IPMWORKS European Policy and Stakeholders’ Seminar

“Boosting IPM implementation in the EU”

Last 13 May 2024, IPMWORKS held the European Policy Seminar “Boosting IPM implementation in the EU” at COPA COGECA premises in Brussels aiming to engage key agri-food stakeholders in identifying tools, methods and practices to increase the implementation of IPM and reduce pesticides use in the EU.

This European Policy Seminar, performed in the framework of IPMWORKS WP7 ‘IPM policy engagement and sustainability strategy’ and organized by CIHEAM Zaragoza and ACTA aimed to contribute to boosting the implementation of IPM in the EU through an exchange session with various types of stakeholders.

The seminar was opened with the COPA COGECA welcome by Paula de Vera and the Introduction to IPMWORKS by Nicolas Munier-Jolain from INRAE and IPMWORKS project coordinator, followed by the presentation “What now for future EU Plant Protection and IPM Policies?” by Natasha Foote, freelance journalist , specialised in EU agrifood policy.

The first session, chaired by Alun Jones, CIHEAM Zaragoza (IPMWORKS- WP7 IPM Policy engagement Leader) was entitled ‘Overcoming obstacles to broadening the implementation of IPM’. The EC has observed considerable progress on the implementation of SUD at Member States level, but at the same time the assessment outcomes disclose a huge diversity in the implementation of IPM. This session aimed to expose how to overcome the obstacles to broadening the implementation of IPM, from the perspective of farmers, producers and advisors, including the recommendations elaborated in the framework of IPMWORKS and the role of Policy makers to incentivise IPM implementation. This part of the seminar had the following interventions:

  • Implementation of IPM in outdoor vegetable sector in Portugal (Bruno Neves – Farmer)
  • Farmers and Producers organisations point of view (Paula de Vera – Copa Cogeca)
  • The Role of Advisory Service Network in Knowledge Transfer (Urban Hrovatič – SEASN)
  • Biocontrol solutions for plant protection (Isabelle Pinzauti, IBMA Biocontrol industry)
  • The role of research, innovation, and knowledge exchange in promoting IPM implementation (Gisela Quaglia – DG AGRI)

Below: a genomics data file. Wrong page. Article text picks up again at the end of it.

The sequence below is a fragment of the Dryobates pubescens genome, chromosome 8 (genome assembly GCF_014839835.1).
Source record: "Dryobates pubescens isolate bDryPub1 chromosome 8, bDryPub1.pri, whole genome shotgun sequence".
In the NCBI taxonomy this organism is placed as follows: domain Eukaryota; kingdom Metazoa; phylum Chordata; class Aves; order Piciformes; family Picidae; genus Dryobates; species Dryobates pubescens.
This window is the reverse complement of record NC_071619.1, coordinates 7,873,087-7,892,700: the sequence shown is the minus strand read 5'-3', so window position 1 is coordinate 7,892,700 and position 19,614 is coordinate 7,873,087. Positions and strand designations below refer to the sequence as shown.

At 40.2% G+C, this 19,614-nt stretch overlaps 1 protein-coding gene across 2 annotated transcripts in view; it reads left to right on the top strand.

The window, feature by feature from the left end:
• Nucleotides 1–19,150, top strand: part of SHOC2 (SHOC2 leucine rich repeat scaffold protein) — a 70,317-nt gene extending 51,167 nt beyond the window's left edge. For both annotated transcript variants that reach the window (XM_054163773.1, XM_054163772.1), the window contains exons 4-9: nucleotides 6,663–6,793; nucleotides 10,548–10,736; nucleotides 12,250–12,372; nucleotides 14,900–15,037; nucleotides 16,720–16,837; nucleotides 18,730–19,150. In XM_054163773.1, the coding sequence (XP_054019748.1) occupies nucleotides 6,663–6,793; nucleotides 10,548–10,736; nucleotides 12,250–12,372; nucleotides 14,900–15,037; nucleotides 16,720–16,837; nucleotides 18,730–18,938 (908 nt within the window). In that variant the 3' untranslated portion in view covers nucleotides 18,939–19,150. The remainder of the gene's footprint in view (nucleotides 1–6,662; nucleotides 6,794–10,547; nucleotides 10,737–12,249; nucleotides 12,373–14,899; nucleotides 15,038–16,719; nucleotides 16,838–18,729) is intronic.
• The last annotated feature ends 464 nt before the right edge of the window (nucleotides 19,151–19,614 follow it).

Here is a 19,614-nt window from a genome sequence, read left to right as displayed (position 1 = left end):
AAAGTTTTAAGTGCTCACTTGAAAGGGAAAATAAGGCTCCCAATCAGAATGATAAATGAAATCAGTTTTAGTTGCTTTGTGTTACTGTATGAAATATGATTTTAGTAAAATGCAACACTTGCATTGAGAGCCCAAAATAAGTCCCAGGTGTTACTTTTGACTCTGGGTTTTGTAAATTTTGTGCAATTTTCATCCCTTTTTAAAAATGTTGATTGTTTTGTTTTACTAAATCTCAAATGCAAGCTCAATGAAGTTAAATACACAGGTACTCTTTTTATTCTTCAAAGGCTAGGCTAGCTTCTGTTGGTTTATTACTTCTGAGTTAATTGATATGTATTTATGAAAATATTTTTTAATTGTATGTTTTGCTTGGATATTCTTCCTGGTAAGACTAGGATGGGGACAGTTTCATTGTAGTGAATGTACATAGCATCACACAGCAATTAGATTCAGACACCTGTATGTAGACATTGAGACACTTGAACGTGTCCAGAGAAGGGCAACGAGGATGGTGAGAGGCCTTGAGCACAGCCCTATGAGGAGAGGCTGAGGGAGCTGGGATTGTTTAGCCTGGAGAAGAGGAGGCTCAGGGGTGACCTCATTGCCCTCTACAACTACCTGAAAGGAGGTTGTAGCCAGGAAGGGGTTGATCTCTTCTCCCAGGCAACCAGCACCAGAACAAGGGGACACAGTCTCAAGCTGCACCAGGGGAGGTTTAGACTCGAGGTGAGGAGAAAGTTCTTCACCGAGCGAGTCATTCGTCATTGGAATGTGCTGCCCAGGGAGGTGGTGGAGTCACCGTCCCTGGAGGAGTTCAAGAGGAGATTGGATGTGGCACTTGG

• Policy recommendations for scaling IPM adoption through IPM demo networks (Laure Triste & Hilde Wustenberghs – ILVO)

The second session, chaired by Adrien Guichaoua, ACTA (IPMWORKS, WP7 IPM Policy-Engagement co-leader) was dedicated to “How to engage the food Industry, consumers and civil society into IPM based products?”. The widespread adoption of IPM, is the result of increased awareness of sustainable conventional agriculture. Emphasising this approach is essential to provide healthy and sustainable food to meet the needs of the world’s growing population. This session addressed the importance of food Industry, consumers and civil society engagement into the added value of IPM based products. This part of the seminar had the following interventions:

  • IPM labelling: added value through sustainability in Switzerland (Sandie Masson – Agroscope)
  • Engagement of Agri-food chain (Stefanie de Kool – SMK)
  • Communicating with consumers about integrated pest management (Luigi Tozzi – Safe Food Advocacy Europe)
  • Towards solutions that work for everyone, farmers & the planet (Arnaud Schwartz – European Economic and Social Committee, NAT)
  • The role of crops protection sector to increase IPM practices (Anne Alix – CropLife Europe)
  • Making IPM work for people and nature (Clara Bourgin – Friends of the Earth)

The obstacles to broadening the implementation of IPM were discussed, including case studies, as well as the point of view of farmers’ and producers’ organisations. Also, the “Policy recommendation for the Sustainable Use of Pesticides Regulation (SUR)” elaborated by IPMWORKS consortium, as the main authors, and IPM Decisions, sister project, as contributors, were presented. The event also addressed the role of the food industry, by a dialogue to discuss about how to engage key stakeholders in the promotion of products produced with low pesticide inputs and promote IPM-sourced produces in novel market chains likely to provide both trade opportunities and added value for farmers.